Measuring the Bitcoin Public Sentiment in Numbers

How do we measure something that’s qualitative? Like the Bitcoin Public Sentiment, for example. The stats and data currently available on Bitcoin usage obtained from sites like Blockchain.info are largely — Quantitative data.

These metrics can be used to measure the scope & vibrancy of the Bitcoin Ecosystem, such as transaction volume or network size. These technological measures, while extremely useful for measuring Bitcoin itself, cannot answer qualitative (I like to say squishy) questions about Bitcoin’s public perception.
— An excerpt from the “Bitcoin Public Sentiment Survey,” by CoinCenter.org

About the Bitcoin Public Sentiment Survey

CoinCenter has used the Google Consumer Surveys platform for a timespan of 5 months for this survey’s baseline. Google Consumer Survey is a great platform; however, it takes into approximation Google’s definition of “General American Population.” I could be a skeptic about the sample size and the data. But given that Google knows the most about online users’ behaviour, I choose to agree with this data.

The results are more or less in line with what we expected: People still don’t really know about Bitcoin. Despite the wave of news coverage over the last couple of years, around 65% of respondents were not familiar at all with it. Of those respondents who are familiar with Bitcoin, consistently over 80% have never actually used it.
–An excerpt from the survey result.

Whose opinions are these anyway?

Before I proceed any further into the article, I would like to make it blatantly visible that this survey results are based on Google’s approximation of General American Population. NOT the entire global user base of Bitcoin or the world’s population in general.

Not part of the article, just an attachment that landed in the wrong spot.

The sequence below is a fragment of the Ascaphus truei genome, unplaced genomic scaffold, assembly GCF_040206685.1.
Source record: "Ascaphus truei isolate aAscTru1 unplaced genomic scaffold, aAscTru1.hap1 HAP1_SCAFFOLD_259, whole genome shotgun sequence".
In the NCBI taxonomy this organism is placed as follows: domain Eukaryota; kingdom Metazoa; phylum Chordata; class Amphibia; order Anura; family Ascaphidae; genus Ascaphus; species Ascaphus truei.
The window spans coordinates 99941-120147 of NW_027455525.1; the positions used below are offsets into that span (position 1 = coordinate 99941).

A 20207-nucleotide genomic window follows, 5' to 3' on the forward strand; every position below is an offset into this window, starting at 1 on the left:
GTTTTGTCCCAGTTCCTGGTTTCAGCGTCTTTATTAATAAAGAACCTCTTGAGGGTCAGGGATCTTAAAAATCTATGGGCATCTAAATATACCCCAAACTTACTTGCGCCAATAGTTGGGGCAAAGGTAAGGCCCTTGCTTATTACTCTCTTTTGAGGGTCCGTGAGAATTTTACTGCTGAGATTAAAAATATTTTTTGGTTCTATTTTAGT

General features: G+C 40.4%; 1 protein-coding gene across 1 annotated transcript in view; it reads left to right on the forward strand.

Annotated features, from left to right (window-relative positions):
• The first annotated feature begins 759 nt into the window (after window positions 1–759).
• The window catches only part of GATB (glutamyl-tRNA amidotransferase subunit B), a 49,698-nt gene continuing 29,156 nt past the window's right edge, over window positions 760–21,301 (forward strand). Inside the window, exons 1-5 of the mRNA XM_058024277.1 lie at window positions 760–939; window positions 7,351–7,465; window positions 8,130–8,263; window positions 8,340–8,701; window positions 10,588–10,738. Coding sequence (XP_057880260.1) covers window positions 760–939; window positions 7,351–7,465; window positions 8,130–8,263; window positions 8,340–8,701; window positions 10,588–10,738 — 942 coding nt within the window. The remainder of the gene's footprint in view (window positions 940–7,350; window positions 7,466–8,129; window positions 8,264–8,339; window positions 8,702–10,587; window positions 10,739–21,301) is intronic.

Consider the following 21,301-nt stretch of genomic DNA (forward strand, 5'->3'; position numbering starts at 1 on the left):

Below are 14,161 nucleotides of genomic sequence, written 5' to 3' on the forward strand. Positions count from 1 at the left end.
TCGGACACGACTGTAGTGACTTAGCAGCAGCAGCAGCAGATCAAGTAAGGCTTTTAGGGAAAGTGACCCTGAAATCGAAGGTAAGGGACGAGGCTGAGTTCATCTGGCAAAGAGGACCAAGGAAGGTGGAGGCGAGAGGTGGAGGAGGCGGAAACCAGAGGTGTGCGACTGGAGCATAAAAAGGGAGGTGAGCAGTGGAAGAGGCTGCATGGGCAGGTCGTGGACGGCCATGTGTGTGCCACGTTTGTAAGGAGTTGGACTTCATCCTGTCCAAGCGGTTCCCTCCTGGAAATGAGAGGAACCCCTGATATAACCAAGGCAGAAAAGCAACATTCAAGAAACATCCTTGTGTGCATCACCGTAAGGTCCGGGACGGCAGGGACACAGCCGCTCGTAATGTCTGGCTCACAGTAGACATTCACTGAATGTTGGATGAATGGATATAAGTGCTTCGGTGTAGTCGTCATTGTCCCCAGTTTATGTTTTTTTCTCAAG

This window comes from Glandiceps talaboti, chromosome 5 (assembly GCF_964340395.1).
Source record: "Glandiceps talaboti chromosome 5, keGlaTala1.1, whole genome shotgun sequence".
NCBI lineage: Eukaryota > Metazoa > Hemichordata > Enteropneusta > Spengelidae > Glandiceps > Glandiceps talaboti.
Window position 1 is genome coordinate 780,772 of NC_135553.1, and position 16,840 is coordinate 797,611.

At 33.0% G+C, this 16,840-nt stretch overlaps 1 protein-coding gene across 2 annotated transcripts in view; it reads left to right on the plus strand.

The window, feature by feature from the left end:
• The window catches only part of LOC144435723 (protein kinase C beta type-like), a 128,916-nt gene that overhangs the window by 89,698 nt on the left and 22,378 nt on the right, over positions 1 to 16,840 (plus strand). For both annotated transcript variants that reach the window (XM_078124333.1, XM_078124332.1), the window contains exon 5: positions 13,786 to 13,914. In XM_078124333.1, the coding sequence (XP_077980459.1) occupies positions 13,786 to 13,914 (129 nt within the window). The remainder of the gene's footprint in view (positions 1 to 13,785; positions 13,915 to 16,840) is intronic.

Simple math could tell us to why we need to pay heed to details:

  • Total world population: 7.3 billion people
  • Total number of unique Bitcoin wallet addresses, from BlockChain.info: 250,000
  • Divide 250,000/7.3 Billion = Forget the decimal numbers. It is still a very small fraction.

Image from Blockchain.info

Key Takeaway

84% of survey respondents of the Bitcoin Public Sentiment survey, who are “not too familiar,” “very familiar” & “somewhat familiar” — Never used Bitcoins.

Image 2: Familiarity

The “MEH” Conclusion

Image 3

Looking at the large distribution of opinions in the mid-range of the images 3 & 4, I can see the following conclusions:

  • The survey respondents don’t really care if Bitcoin is primarily used for crime, fraud or extortion. The middle band of 33.4% is a loud and clear signal that shouts — “I care about What’s In It For Me”
  • 34.4% of respondents are ‘meh’ to the question on whether “Governments should ban Bitcoin or leave it alone?”
  • Image 4

The same question, “Is Bitcoin used primarily for crime, fraud and extortion, or is it primarily used for legal transfers and investing?” can be rephrased this way — “Is the Dollar primarily used for crime, fraud and extortion, or is it primarily used for legal transfer and investing?”

I guess the answer would still be “Meh.” Because, if not bitcoins, what is the current industry standard currency for crime, fraud and extortion? Fiat currencies — obviously. Hence: “Meh.”

Images from: Coincenter Survey Page and Flickr.


Originally published at newsbtc.com on January 28, 2015.

One clap, two clap, three clap, forty?

By clapping more or less, you can signal to us which stories really stand out.